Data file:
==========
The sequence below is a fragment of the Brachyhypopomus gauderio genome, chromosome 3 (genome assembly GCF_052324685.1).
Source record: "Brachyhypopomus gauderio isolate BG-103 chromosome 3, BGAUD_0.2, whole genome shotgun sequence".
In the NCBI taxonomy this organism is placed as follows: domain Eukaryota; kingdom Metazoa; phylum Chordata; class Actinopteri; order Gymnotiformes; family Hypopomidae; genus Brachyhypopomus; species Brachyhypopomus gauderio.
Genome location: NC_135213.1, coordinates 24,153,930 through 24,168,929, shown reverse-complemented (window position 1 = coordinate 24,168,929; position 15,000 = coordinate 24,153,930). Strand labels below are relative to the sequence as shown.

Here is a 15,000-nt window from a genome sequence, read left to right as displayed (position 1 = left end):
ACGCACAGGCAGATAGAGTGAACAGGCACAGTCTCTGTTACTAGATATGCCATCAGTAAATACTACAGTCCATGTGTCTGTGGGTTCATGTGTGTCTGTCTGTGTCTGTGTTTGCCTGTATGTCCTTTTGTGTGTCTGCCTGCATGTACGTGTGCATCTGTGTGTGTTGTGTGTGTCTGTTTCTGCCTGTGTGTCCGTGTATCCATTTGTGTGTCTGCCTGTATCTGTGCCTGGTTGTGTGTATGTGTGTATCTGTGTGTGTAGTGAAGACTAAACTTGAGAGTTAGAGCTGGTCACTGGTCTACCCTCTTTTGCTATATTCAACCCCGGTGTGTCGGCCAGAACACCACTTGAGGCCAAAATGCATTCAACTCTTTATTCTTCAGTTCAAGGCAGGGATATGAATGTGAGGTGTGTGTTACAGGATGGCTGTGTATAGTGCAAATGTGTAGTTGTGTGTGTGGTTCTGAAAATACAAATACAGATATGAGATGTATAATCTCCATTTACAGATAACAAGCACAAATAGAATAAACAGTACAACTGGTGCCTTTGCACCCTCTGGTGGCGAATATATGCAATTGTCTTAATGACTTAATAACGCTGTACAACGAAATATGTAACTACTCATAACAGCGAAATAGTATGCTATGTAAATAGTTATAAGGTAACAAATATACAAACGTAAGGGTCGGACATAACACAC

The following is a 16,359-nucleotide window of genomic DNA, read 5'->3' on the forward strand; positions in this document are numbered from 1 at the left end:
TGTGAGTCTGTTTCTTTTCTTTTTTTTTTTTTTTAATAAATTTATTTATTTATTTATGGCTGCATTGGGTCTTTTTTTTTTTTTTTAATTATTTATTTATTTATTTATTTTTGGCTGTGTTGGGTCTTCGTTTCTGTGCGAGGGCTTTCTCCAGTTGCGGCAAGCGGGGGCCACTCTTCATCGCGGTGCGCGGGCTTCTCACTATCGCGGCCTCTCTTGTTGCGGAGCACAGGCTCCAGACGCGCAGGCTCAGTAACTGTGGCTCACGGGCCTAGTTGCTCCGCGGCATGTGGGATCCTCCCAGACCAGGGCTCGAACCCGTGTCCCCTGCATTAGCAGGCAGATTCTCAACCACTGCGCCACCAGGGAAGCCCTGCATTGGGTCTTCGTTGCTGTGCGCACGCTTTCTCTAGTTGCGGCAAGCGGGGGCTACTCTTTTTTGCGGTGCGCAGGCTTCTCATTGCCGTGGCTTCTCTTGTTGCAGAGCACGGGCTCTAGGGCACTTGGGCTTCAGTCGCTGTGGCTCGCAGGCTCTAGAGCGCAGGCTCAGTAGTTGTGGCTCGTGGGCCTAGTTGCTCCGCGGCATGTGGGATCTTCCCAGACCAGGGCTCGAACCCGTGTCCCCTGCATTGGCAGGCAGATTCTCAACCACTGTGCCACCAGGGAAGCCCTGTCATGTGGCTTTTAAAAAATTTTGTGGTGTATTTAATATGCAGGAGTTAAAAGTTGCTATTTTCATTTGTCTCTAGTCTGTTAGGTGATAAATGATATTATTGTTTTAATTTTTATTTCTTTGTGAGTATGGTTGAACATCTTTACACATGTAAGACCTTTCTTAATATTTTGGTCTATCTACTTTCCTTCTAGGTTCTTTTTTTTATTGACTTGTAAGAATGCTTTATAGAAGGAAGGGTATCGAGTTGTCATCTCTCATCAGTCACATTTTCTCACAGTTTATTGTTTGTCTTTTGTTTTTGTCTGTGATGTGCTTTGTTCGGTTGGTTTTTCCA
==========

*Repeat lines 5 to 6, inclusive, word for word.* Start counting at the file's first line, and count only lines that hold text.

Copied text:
Here is a 15,000-nt window from a genome sequence, read left to right as displayed (position 1 = left end):
ACGCACAGGCAGATAGAGTGAACAGGCACAGTCTCTGTTACTAGATATGCCATCAGTAAATACTACAGTCCATGTGTCTGTGGGTTCATGTGTGTCTGTCTGTGTCTGTGTTTGCCTGTATGTCCTTTTGTGTGTCTGCCTGCATGTACGTGTGCATCTGTGTGTGTTGTGTGTGTCTGTTTCTGCCTGTGTGTCCGTGTATCCATTTGTGTGTCTGCCTGTATCTGTGCCTGGTTGTGTGTATGTGTGTATCTGTGTGTGTAGTGAAGACTAAACTTGAGAGTTAGAGCTGGTCACTGGTCTACCCTCTTTTGCTATATTCAACCCCGGTGTGTCGGCCAGAACACCACTTGAGGCCAAAATGCATTCAACTCTTTATTCTTCAGTTCAAGGCAGGGATATGAATGTGAGGTGTGTGTTACAGGATGGCTGTGTATAGTGCAAATGTGTAGTTGTGTGTGTGGTTCTGAAAATACAAATACAGATATGAGATGTATAATCTCCATTTACAGATAACAAGCACAAATAGAATAAACAGTACAACTGGTGCCTTTGCACCCTCTGGTGGCGAATATATGCAATTGTCTTAATGACTTAATAACGCTGTACAACGAAATATGTAACTACTCATAACAGCGAAATAGTATGCTATGTAAATAGTTATAAGGTAACAAATATACAAACGTAAGGGTCGGACATAACACAC